Common Areas of Risk

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​Did you know?
In 2017, more than 24,000 records were compromised in an average data breach.1

With so many records at risk, businesses across North America must be aware of their areas of vulnerability.

Lack of Policy

There are several businesses that do not have formal information security training programs, cyber security policies, incident response plans and backup/restoration procedures in place, therefore leaving them vulnerable to a breach.

Negligent Employees

Careless employees who do not follow proper policies and procedures are the biggest risk to organizations. Sharing passwords, carrying sensitive information unnecessarily, and leaving information unattended in public places, can leave an organization at risk.

Third Parties

Businesses often share a lot of confidential information with third party vendors such as creative agencies, data analytics firms and legal professionals. With so much data being shared, it is important to consider how well third-party vendors are protecting their own data.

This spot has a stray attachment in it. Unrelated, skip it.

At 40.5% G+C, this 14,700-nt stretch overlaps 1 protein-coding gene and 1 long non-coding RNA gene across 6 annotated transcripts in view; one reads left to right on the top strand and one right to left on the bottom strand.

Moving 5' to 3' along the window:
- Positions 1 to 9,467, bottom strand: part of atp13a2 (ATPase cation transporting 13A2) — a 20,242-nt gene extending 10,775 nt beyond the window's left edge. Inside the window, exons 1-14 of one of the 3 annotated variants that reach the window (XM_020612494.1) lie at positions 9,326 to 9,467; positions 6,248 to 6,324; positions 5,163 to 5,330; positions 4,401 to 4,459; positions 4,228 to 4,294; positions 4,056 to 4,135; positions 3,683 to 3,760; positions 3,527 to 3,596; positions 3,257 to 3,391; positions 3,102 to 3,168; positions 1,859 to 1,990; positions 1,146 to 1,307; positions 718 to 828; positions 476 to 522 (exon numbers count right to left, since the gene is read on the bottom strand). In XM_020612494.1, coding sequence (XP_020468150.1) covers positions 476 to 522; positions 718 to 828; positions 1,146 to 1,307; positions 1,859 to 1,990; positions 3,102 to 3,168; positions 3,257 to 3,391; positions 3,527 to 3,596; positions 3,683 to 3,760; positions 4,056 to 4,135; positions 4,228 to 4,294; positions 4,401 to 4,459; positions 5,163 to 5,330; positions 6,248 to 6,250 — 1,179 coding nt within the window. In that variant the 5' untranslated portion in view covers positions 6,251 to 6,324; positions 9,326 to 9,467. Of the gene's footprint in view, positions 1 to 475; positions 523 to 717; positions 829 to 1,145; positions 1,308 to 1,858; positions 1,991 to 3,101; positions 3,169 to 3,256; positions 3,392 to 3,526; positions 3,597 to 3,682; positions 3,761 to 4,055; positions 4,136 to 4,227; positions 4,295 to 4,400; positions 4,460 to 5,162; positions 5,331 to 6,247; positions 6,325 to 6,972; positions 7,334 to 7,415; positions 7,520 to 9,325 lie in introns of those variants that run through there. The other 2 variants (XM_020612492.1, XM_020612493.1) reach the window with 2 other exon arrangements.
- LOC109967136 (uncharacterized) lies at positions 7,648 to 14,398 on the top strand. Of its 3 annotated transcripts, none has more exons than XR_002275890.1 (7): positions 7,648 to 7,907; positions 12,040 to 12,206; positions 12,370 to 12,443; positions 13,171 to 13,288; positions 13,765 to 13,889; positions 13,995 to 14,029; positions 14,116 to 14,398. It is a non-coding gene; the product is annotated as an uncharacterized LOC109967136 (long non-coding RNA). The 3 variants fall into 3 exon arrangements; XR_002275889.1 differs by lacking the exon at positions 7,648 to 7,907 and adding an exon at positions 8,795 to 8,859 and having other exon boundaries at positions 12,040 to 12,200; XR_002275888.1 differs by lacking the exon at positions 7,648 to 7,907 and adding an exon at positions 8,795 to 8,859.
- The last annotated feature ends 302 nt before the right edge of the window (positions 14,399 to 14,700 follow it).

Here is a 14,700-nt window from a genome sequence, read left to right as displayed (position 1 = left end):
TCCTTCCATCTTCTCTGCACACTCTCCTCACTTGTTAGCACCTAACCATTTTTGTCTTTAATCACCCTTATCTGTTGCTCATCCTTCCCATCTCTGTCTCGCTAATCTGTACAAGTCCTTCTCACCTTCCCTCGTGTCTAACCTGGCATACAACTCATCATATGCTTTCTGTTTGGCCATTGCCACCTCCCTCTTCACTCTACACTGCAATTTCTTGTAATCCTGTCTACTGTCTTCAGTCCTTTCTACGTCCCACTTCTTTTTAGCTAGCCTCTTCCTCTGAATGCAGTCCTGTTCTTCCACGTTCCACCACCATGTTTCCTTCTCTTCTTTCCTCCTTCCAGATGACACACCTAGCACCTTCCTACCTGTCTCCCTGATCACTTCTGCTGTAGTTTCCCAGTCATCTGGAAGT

Data breaches often occur as a result of privileged users abusing their rights by fraudulently transferring money or using a client's personal information to steal their identity.

Dated Equipment

As businesses incorporate new technology, systems and software, stored or improperly-disposed of legacy assets can increase the risk of an attack.

Online Scams

Fraudsters can gain access to confidential information through business emails in order to defraud the company. They can also send emails tricking the user to download malware or log into a fraudulent system.


With the Internet of Things (IoT) linking all devices, such as phones, cars and personal computers, it is critical to ensure that you are connected to a secure network to avoid falling victim to fraud.

3 Tips to Keep Your Business Secure

Identify All Potential Areas of Risk

Conduct a walk-through of your office. Point out and mitigate any risks that you see. This will allow you to discover your pain points and solidify an information security strategy to keep data secure.

Implement Secure Workplace Policies

By establishing comprehensive policies such as a Shred-it All Policy and Clean Desk Policy, you encourage people to think twice about their actions in the workplace. This will push them to comply and help protect your data.

Build a Total Security Culture

Using a top down approach and integrating information security throughout the workplace, you will be able to embed it into people's everyday behavior. This will encourage them to re-consider how to securely destroy any and all confidential information.
1. 2017 Cost of Data Breach Study, Ponemon Institute, 2017

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